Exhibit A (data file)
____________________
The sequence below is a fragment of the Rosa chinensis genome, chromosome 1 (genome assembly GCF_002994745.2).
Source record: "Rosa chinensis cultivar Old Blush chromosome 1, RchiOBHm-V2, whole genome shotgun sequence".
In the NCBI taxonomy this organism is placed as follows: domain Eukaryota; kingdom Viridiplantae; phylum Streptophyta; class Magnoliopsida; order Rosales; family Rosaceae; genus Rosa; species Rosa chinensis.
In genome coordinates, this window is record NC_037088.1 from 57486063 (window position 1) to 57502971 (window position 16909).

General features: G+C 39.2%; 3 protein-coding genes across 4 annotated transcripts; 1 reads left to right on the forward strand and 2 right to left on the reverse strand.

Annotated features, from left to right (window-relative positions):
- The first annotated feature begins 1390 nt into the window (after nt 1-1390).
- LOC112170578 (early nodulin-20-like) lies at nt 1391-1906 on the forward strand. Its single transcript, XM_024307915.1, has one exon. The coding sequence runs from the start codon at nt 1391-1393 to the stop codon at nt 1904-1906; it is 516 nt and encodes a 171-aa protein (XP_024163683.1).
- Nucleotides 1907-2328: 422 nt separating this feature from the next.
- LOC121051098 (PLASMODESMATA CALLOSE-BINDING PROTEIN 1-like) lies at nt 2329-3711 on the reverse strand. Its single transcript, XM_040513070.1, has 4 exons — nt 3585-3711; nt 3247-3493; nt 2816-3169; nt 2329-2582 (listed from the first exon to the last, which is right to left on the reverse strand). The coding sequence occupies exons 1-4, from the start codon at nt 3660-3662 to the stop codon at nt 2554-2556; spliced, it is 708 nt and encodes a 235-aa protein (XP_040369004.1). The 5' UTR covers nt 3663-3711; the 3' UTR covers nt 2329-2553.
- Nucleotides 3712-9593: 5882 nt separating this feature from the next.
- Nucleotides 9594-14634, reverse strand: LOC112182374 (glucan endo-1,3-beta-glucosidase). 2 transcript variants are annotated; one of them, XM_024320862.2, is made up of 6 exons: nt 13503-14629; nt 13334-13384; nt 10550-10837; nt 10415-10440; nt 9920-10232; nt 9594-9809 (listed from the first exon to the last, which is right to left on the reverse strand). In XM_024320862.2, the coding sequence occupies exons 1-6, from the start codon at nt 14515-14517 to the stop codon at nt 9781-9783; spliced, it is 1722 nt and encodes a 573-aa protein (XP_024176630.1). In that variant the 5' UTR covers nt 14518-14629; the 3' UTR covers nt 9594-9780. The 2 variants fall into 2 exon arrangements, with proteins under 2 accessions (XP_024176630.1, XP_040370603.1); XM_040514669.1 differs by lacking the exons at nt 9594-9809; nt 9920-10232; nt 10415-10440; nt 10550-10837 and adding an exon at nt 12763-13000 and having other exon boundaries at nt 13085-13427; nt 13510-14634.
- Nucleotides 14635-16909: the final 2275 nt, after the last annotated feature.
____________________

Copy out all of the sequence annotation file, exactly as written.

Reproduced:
The sequence below is a fragment of the Rosa chinensis genome, chromosome 1 (genome assembly GCF_002994745.2).
Source record: "Rosa chinensis cultivar Old Blush chromosome 1, RchiOBHm-V2, whole genome shotgun sequence".
In the NCBI taxonomy this organism is placed as follows: domain Eukaryota; kingdom Viridiplantae; phylum Streptophyta; class Magnoliopsida; order Rosales; family Rosaceae; genus Rosa; species Rosa chinensis.
In genome coordinates, this window is record NC_037088.1 from 57486063 (window position 1) to 57502971 (window position 16909).

General features: G+C 39.2%; 3 protein-coding genes across 4 annotated transcripts; 1 reads left to right on the forward strand and 2 right to left on the reverse strand.

Annotated features, from left to right (window-relative positions):
- The first annotated feature begins 1390 nt into the window (after nt 1-1390).
- LOC112170578 (early nodulin-20-like) lies at nt 1391-1906 on the forward strand. Its single transcript, XM_024307915.1, has one exon. The coding sequence runs from the start codon at nt 1391-1393 to the stop codon at nt 1904-1906; it is 516 nt and encodes a 171-aa protein (XP_024163683.1).
- Nucleotides 1907-2328: 422 nt separating this feature from the next.
- LOC121051098 (PLASMODESMATA CALLOSE-BINDING PROTEIN 1-like) lies at nt 2329-3711 on the reverse strand. Its single transcript, XM_040513070.1, has 4 exons — nt 3585-3711; nt 3247-3493; nt 2816-3169; nt 2329-2582 (listed from the first exon to the last, which is right to left on the reverse strand). The coding sequence occupies exons 1-4, from the start codon at nt 3660-3662 to the stop codon at nt 2554-2556; spliced, it is 708 nt and encodes a 235-aa protein (XP_040369004.1). The 5' UTR covers nt 3663-3711; the 3' UTR covers nt 2329-2553.
- Nucleotides 3712-9593: 5882 nt separating this feature from the next.
- Nucleotides 9594-14634, reverse strand: LOC112182374 (glucan endo-1,3-beta-glucosidase). 2 transcript variants are annotated; one of them, XM_024320862.2, is made up of 6 exons: nt 13503-14629; nt 13334-13384; nt 10550-10837; nt 10415-10440; nt 9920-10232; nt 9594-9809 (listed from the first exon to the last, which is right to left on the reverse strand). In XM_024320862.2, the coding sequence occupies exons 1-6, from the start codon at nt 14515-14517 to the stop codon at nt 9781-9783; spliced, it is 1722 nt and encodes a 573-aa protein (XP_024176630.1). In that variant the 5' UTR covers nt 14518-14629; the 3' UTR covers nt 9594-9780. The 2 variants fall into 2 exon arrangements, with proteins under 2 accessions (XP_024176630.1, XP_040370603.1); XM_040514669.1 differs by lacking the exons at nt 9594-9809; nt 9920-10232; nt 10415-10440; nt 10550-10837 and adding an exon at nt 12763-13000 and having other exon boundaries at nt 13085-13427; nt 13510-14634.
- Nucleotides 14635-16909: the final 2275 nt, after the last annotated feature.